Pep Guardiola knew how high-pressure Manchester City’s game at Southampton had been, and he did not mind saying it. “We drop points, it’s over, it’s finished,” he said. “It would be almost impossible.”
That is doubly true for Thursday night’s game at the Etihad Stadium, after which the gap between City and Liverpool could be 10 points or it could be four. For Liverpool it is almost a title-clincher. For City it is about hanging on in the race.
That puts a strange and unfamiliar pressure on City. Guardiola’s management is about performance and process. The goal is to play well first, and the result will take care of itself. That is Guardiola’s key message and even on his press conference after the Southampton game he was making the same point.
“What do you have to do to win the games? Play better. Today we won, and we played better than previous [games]. It’s not about saying to the people ‘we have to win, at any cost’. What does it mean? What does it mean? Everybody wants to win. We have to do something.”
This approach – performance first, results second – has produced some of the most consistently high-quality football ever seen. That is how you get 14 titles in four years at Barcelona, three straight Bundesliga titles with Bayern Munich, or 100 Premier League points with Manchester City last season. No coach has ever put together a body of work quite like Guardiola.
But this approach has never been about specifically producing special performances in big games. And the evidence suggests that when City do play in the biggest one-off games – like the one they face on Thursday – they cannot in fact produce the right performance. Last season was the best in City’s history and yet they still lost their three biggest games. Needing to beat Manchester United to clinch the title in the most perfect way possible, City went 2-0 up, let the emotion get to them and lost 3-2. Then, in the Champions League quarter-final, with the draw opening up, they lost to Liverpool twice.
It suggests that in these one-off occasions, when the opposition finds a new level of motivation, City’s cool, complex meticulous game is not always enough. And when something does turn against them, the players struggle to react. Because they are so geared towards planned perfection that they do not know how to think on their feet.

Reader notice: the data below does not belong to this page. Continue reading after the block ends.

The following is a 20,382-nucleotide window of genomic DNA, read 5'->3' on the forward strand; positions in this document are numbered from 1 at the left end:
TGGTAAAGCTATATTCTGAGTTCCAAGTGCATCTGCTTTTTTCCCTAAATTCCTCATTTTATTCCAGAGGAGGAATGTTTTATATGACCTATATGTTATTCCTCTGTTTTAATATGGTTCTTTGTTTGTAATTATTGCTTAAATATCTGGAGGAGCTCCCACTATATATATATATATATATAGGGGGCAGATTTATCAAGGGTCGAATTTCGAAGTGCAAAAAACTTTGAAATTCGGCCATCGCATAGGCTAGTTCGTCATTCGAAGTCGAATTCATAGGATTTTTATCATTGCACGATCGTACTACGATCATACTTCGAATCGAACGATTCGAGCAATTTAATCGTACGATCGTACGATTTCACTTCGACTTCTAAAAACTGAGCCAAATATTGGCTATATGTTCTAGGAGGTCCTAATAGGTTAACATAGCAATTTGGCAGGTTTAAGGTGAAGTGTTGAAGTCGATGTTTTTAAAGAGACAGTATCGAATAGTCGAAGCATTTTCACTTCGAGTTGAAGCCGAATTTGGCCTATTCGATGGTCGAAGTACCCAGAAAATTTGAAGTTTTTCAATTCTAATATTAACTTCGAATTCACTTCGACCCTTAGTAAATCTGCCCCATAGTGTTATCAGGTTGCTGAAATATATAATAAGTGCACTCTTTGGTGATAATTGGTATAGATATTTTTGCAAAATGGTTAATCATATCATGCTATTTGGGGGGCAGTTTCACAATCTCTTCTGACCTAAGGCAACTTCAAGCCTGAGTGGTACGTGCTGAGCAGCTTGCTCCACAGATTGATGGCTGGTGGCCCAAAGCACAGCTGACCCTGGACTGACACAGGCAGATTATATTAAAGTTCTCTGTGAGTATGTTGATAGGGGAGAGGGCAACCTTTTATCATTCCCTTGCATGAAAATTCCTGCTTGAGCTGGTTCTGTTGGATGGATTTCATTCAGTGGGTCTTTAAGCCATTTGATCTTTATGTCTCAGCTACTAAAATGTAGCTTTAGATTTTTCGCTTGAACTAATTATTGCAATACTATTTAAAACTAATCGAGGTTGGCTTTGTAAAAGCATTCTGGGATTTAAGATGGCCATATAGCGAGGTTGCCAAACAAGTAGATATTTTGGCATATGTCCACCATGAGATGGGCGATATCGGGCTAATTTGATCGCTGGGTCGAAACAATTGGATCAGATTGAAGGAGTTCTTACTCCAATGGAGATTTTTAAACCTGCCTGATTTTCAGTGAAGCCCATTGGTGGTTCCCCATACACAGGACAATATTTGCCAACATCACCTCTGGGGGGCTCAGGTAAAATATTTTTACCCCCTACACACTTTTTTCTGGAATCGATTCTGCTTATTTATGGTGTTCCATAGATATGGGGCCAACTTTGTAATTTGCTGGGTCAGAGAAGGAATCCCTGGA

You can see the same trend in Guardiola’s Bayern Munich teams. They were almost perfect in domestic football, winning three straight Bundesliga titles with unprecedented ease. But they suffered Champions League semi-final defeats, all of which happened when Bayern lost control of key moments when the game was in the balance. Like their defensive collapse against Real Madrid in 2014, or against Barcelona at the end of their first leg in the Nou Camp in 2015, or Atletico’s deadly counter-attack in the Allianz in 2016.
But the pressure that City are under when they host Liverpool on Thursday night has far more in common with these nights, or with their Champions League defeats to Jurgen Klopp’s side last year, than it does to a routine Premier League game. Guardiola has effectively declared it a cup final, and there is no question that Liverpool will treat it like one, bringing a level of ferocious commitment and intensity suitable for the occasion. The heat will be on City to do the same, but they will need to find something new within themselves to do so.
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